First Class Mail
Advantages:
  • Speedy Delivery: First Class mail, in-state, is generally delivered in 1 to 2 days, and rarely takes longer than a week to anywhere in the continental U.S.

  • Returned Mail: Bad addresses and moves that are 12 to 18 months old come back to the sender at no charge. Moves within 12 months automatically get forwarded (or could be directed by the use of postal endorsements) to come back to the sender. In either case, there is no charge.

  • Postal employees try harder: Postal employees are instructed to make every effort to deliver first class mail. No directional indicator? Bad handwriting? If it's first class there's a good chance of arrival.

  • Likely to be opened by the recipient: Because things of importance are mailed first class (bills, travel confirmation, etc.) recipients often feel compelled to open their first class mail.

Disadvantages:

  • Cost: The postage on first class mail is higher than some of the other classes of mail to compensate for the additional services provided.

  • Weight / Cost: Standard mail keeps the same rate as long as the piece weighs less than 3.3 ounces. The cost of first class mail rises incrementally with every ounce.

  • Weight Restriction: Weight of a single piece cannot exceed 13 ounces.

Standard Mail (Bulk Rate)
Advantages:
  • Low Cost: The Post Office gives standard mail users a low postage rate.

  • Up to 3.3 ounces: While first class postage increases with every ounce, standard mail gives you the same low rate of postage up to 3.3087 ounces.

  • Incremental postage increase: After 3.3 ounces, postage goes up incrementally as the weight goes up.

Disadvantages:

  • Slow Delivery: Standard mail generally takes 4 to 8 business days, in-state. Across the U.S., 10 days to 3 weeks is normal delivery time. Worse yet, there is no guarantee that a portion of the mail will not take longer.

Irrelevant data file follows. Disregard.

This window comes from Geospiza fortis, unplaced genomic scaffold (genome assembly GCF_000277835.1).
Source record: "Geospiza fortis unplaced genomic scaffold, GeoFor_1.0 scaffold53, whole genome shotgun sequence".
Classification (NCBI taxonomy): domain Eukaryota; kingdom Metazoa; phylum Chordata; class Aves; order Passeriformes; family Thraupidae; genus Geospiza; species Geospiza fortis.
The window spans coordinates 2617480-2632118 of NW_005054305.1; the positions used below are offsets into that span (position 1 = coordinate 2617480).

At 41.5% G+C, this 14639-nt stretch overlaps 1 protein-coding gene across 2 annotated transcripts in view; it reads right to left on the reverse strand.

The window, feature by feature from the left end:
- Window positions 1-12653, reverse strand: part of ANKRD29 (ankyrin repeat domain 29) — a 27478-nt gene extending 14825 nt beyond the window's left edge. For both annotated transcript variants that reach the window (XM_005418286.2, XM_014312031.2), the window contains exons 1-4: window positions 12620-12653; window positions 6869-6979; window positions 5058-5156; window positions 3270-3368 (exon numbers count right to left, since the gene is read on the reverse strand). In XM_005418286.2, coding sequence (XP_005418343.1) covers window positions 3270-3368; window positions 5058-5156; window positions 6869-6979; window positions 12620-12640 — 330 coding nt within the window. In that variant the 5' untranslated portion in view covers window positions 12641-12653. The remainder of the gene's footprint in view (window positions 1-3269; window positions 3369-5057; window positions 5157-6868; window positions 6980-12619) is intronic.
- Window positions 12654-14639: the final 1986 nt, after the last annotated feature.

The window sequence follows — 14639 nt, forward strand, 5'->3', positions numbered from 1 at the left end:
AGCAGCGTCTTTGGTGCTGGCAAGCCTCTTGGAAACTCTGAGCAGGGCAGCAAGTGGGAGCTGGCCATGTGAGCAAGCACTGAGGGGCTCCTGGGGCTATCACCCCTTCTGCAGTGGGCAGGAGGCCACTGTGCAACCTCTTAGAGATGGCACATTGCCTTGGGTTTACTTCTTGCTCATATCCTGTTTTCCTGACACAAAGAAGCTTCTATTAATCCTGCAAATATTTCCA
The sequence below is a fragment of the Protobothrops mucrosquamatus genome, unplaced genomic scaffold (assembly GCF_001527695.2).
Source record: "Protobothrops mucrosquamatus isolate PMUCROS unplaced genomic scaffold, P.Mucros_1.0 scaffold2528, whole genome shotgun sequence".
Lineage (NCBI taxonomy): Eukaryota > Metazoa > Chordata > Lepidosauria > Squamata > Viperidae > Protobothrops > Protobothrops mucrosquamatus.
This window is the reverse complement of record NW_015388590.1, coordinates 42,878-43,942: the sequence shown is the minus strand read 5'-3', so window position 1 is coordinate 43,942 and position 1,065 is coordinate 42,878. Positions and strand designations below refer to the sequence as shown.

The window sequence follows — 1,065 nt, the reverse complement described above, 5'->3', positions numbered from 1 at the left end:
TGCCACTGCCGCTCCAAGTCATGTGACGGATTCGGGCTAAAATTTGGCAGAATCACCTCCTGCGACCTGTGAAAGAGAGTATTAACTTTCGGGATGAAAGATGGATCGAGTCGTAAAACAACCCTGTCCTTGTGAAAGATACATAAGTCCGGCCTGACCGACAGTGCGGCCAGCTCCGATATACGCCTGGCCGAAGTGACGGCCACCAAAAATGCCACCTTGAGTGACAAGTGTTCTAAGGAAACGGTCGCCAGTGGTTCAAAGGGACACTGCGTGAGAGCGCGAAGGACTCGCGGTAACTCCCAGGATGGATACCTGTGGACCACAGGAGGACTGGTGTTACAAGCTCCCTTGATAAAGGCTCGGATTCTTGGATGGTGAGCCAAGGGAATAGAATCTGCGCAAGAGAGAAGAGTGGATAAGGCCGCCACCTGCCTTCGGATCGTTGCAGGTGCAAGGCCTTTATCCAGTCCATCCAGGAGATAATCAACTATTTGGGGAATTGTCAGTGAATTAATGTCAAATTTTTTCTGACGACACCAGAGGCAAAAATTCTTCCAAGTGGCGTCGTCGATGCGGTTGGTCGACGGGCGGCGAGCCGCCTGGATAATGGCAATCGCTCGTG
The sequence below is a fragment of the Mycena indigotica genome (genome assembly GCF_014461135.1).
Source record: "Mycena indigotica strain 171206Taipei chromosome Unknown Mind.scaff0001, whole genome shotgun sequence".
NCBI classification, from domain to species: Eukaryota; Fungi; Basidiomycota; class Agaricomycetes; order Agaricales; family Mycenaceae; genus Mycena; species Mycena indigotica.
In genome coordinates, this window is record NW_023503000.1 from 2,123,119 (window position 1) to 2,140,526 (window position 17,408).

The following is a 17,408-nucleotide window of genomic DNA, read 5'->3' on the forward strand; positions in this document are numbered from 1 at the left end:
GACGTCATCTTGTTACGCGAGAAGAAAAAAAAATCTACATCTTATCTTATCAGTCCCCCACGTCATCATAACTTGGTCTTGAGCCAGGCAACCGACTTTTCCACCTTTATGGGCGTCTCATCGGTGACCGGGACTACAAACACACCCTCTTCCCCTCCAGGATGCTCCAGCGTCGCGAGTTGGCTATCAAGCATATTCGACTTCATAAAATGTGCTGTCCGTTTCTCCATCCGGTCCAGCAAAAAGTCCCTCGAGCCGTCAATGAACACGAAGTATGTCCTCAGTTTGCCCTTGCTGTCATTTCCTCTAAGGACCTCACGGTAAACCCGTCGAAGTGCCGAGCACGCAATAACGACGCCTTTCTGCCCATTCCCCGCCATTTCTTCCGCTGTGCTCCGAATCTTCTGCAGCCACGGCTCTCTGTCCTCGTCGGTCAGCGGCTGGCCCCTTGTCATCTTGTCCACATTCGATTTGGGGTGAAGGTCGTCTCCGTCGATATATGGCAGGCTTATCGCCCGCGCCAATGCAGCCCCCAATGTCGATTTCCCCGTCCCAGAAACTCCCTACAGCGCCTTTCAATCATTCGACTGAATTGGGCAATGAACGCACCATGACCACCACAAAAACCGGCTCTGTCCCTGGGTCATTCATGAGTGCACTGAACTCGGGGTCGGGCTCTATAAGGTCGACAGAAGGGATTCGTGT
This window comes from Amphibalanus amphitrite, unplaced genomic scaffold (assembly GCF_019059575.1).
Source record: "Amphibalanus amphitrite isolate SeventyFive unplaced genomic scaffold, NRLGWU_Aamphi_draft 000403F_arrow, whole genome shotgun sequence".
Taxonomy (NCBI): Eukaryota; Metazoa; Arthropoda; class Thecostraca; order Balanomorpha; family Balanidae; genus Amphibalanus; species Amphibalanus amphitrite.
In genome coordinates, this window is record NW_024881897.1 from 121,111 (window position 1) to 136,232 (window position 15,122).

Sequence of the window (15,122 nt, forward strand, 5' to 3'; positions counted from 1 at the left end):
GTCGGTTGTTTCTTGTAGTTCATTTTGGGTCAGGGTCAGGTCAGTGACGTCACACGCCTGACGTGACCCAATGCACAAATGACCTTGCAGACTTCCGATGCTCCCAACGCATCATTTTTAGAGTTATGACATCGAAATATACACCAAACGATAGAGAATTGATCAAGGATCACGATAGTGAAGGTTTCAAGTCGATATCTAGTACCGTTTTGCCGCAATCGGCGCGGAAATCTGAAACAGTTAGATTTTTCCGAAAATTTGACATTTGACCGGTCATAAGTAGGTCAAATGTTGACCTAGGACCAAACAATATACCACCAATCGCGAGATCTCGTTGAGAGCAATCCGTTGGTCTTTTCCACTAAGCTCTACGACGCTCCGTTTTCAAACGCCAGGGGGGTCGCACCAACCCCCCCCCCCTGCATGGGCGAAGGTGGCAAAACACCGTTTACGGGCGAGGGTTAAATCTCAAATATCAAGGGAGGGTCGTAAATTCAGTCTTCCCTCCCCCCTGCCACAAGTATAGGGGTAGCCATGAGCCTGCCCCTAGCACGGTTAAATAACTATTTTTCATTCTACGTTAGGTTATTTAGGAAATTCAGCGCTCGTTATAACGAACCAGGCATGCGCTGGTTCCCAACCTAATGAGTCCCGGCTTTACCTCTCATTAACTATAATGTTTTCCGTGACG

• Not required to return mail: The Post Office is not required to return undeliverable mail, and in fact throws most undeliverable standard mail away. While a mailer can use an endorsement to be notified of moves or bad addresses, it is not a free service.

  • Weight Restriction: Weight of a single piece cannot exceed 1 pound, unless your piece qualifies for bulk printed matter.

  • Qualification: To qualify for standard mail, one must have 50 lbs. or 200 pieces of mail. Either way, all the pieces must have identical weight.
Nonprofit Mail
Advantages:
  • Low Cost: The Post Office gives additional discounts off the regular standard rates if nonprofit qualifications are met.

  • Up to 3.3 ounces: While first class postage increases with every ounce, nonprofit mail gives you the same low rate of postage up to 3.3087 ounces.

  • Incremental postage increase: After 3.3 ounces, postage goes up incrementally as the weight goes up.

  • Mailer may be seen as frugal: Some nonprofit organizations make it a point to use their nonprofit status to show how frugal they are with donors' money.

Disadvantages:

  • Restrictions: Nonprofit mail has certain restrictions on what content the mailpiece can contain. If the nonprofit mailer has not complied, they can be charged back the additional postage.

  • Slow Delivery: Nonprofit mail generally takes 4 to 8 business days, in-state. Across the U.S., 10 days to 3 weeks is normal delivery time. Worse yet, there is no guarantee that a portion of the mail will not take longer.

  • Not required to return mail: The Post Office is not required to return undeliverable mail, and in fact throws most undeliverable nonprofit mail away. While a mailer can use an endorsement to be notified of moves or bad addresses, it is not a free service.

  • Weight Restriction: Weight of a single piece cannot exceed 1 pound.

  • Qualification: To qualify for nonprofit mail, one must have 50 lbs. or 200 pieces of mail. Either way, all the pieces must have identical weight.
    
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